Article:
The researchers report in the article that results could be of particular value in creating "lab-on-a-chip" devices – instruments that pack tiny optical devices onto a single computer chip. Understanding how multiple optical devices interact could provide ways to manipulate their performance electronically in previously unforeseen ways. Taking advantage of the way loss and gain are distributed within tightly coupled laser systems could lead to new types of highly accurate sensors, the researchers said.

"Our approach provides a whole new set of levers to create unforeseen and useful behaviors," Türeci said.

Explore further: Chemical sensor on a chip

More information: 1. Nature Communications 13 June 2014. DOI: 10.1038/ncomms5034

2. Science 2 May 2008. DOI: 10.1126/science.1155311

3. Physical Review Letters 24 April 2012. DOI: 10.1103/PhysRevLett.108.173901

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User comments : 5

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shavera
4.5 / 5 (2) Jun 17, 2014
I like how this "related story" from 2012 was linked:

http://phys.org/n...ect.html
Scottingham
5 / 5 (1) Jun 17, 2014
I think it is cool that what they predicted two years ago ended up being proven with experimental data. Science at its finest.
Jantoo
1 / 5 (5) Jun 17, 2014
I think it is cool that what they predicted two years ago ended up being proven with experimental data. Science at its finest.
Actually this finding has been made accidentally - after all, in the same way, as many similar counterintuitive findings ("When we saw that the two lasers can switch each other off completely, due to the coupling between them, we knew: either we made a mistake or this is a spectacular result"). Yes, this is really the science at its finest, but the naive kids who believe in power of theory will never learn from its history. Many findings are made just because the scientists do realize, they actually don't fit the theory. Just this type of unexpected findings introduces the actual breakthroughs. The confirming of theory is nice and all, but as Feynman has said: "The actual research is, if you don't know what you're actually doing. All the rest is just a stamp collection".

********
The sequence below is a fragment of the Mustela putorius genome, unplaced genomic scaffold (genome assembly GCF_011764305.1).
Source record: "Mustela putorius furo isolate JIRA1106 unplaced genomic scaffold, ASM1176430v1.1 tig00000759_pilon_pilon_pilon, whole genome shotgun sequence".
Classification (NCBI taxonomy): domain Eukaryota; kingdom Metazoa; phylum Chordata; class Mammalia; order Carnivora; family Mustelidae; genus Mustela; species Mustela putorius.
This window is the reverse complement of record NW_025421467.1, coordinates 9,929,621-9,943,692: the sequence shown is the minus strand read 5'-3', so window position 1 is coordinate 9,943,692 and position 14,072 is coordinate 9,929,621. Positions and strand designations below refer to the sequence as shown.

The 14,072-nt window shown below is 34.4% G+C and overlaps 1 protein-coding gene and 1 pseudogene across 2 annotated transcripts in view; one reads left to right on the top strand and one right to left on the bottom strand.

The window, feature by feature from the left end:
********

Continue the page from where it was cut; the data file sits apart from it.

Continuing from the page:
Jantoo
1 / 5 (3) Jun 17, 2014
The fact, that such opinion gets immediately downvoted at public forum just indicates, the mediocre attitude based on paradigm of incremental progress based on confirmation of hypothesis is firmly rooted in the contemporary science. Such a psychology simply ignores if not dismisses every finding, which doesn't fit the established theory. Whereas in healthy science just these findings should get the highest attention.

Why this paradigm is so firmly rooted? Well, because it plays well with lobby of theorists and high school teachers who just based their social credit on building and teaching of theories and because this way of research enables to prolong it arbitrarily. The new findings are accepted just only when all other options for their explanation with existing theories are depleted. The scientists have absolutely no problem with such attitude, until their money are going: once the problem is finally solved, then the whole research ends.
kedlaya_d
5 / 5 (1) Jun 17, 2014
Jantoo, you are stretching it a little bit. If you see there is a ton of experimental research done both at institutions and private entities, far more than theory and everybody understands that reality. Theoretical understanding extends and forecasts and helps understand complex situations put together by multiple simple situations.

Yes, some direction to experiments come from theoretical backing which may or may be the best way. However, the flip side is not good either.

I do totally agree with the schools lack of experimental approach to teaching.